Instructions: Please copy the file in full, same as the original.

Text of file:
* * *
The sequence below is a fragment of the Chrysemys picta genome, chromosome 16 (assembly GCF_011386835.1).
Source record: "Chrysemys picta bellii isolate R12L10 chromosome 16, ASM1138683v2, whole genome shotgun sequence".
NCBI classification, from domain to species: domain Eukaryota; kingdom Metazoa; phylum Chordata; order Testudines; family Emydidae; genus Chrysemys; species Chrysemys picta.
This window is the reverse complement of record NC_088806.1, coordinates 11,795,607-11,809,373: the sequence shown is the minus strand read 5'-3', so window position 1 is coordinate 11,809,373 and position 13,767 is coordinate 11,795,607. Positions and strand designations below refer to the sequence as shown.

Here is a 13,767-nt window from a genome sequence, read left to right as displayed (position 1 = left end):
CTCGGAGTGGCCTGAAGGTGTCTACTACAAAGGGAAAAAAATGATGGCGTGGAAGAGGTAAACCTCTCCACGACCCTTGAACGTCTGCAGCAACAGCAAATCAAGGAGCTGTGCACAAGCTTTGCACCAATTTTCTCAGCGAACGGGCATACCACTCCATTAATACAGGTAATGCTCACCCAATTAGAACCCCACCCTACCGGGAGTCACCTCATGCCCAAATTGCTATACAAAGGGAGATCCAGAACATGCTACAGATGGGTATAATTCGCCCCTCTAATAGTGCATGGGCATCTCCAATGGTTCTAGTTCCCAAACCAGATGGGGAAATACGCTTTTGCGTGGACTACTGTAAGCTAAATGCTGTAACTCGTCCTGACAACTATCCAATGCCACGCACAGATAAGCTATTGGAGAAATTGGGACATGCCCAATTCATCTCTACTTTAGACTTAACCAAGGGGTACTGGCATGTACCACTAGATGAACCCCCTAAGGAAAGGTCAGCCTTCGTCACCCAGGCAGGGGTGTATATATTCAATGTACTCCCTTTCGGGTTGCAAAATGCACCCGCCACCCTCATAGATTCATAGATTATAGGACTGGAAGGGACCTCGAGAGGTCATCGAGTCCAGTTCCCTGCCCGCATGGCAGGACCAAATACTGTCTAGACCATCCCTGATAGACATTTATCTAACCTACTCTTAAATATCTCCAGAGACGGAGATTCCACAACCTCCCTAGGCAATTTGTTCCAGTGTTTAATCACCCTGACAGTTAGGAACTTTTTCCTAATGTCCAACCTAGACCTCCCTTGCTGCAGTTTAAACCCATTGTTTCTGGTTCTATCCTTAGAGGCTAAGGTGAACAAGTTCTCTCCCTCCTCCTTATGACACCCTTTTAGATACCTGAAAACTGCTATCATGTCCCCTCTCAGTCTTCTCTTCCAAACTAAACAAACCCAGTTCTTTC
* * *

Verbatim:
The sequence below is a fragment of the Chrysemys picta genome, chromosome 16 (assembly GCF_011386835.1).
Source record: "Chrysemys picta bellii isolate R12L10 chromosome 16, ASM1138683v2, whole genome shotgun sequence".
NCBI classification, from domain to species: domain Eukaryota; kingdom Metazoa; phylum Chordata; order Testudines; family Emydidae; genus Chrysemys; species Chrysemys picta.
This window is the reverse complement of record NC_088806.1, coordinates 11,795,607-11,809,373: the sequence shown is the minus strand read 5'-3', so window position 1 is coordinate 11,809,373 and position 13,767 is coordinate 11,795,607. Positions and strand designations below refer to the sequence as shown.

Here is a 13,767-nt window from a genome sequence, read left to right as displayed (position 1 = left end):
CTCGGAGTGGCCTGAAGGTGTCTACTACAAAGGGAAAAAAATGATGGCGTGGAAGAGGTAAACCTCTCCACGACCCTTGAACGTCTGCAGCAACAGCAAATCAAGGAGCTGTGCACAAGCTTTGCACCAATTTTCTCAGCGAACGGGCATACCACTCCATTAATACAGGTAATGCTCACCCAATTAGAACCCCACCCTACCGGGAGTCACCTCATGCCCAAATTGCTATACAAAGGGAGATCCAGAACATGCTACAGATGGGTATAATTCGCCCCTCTAATAGTGCATGGGCATCTCCAATGGTTCTAGTTCCCAAACCAGATGGGGAAATACGCTTTTGCGTGGACTACTGTAAGCTAAATGCTGTAACTCGTCCTGACAACTATCCAATGCCACGCACAGATAAGCTATTGGAGAAATTGGGACATGCCCAATTCATCTCTACTTTAGACTTAACCAAGGGGTACTGGCATGTACCACTAGATGAACCCCCTAAGGAAAGGTCAGCCTTCGTCACCCAGGCAGGGGTGTATATATTCAATGTACTCCCTTTCGGGTTGCAAAATGCACCCGCCACCCTCATAGATTCATAGATTATAGGACTGGAAGGGACCTCGAGAGGTCATCGAGTCCAGTTCCCTGCCCGCATGGCAGGACCAAATACTGTCTAGACCATCCCTGATAGACATTTATCTAACCTACTCTTAAATATCTCCAGAGACGGAGATTCCACAACCTCCCTAGGCAATTTGTTCCAGTGTTTAATCACCCTGACAGTTAGGAACTTTTTCCTAATGTCCAACCTAGACCTCCCTTGCTGCAGTTTAAACCCATTGTTTCTGGTTCTATCCTTAGAGGCTAAGGTGAACAAGTTCTCTCCCTCCTCCTTATGACACCCTTTTAGATACCTGAAAACTGCTATCATGTCCCCTCTCAGTCTTCTCTTCCAAACTAAACAAACCCAGTTCTTTC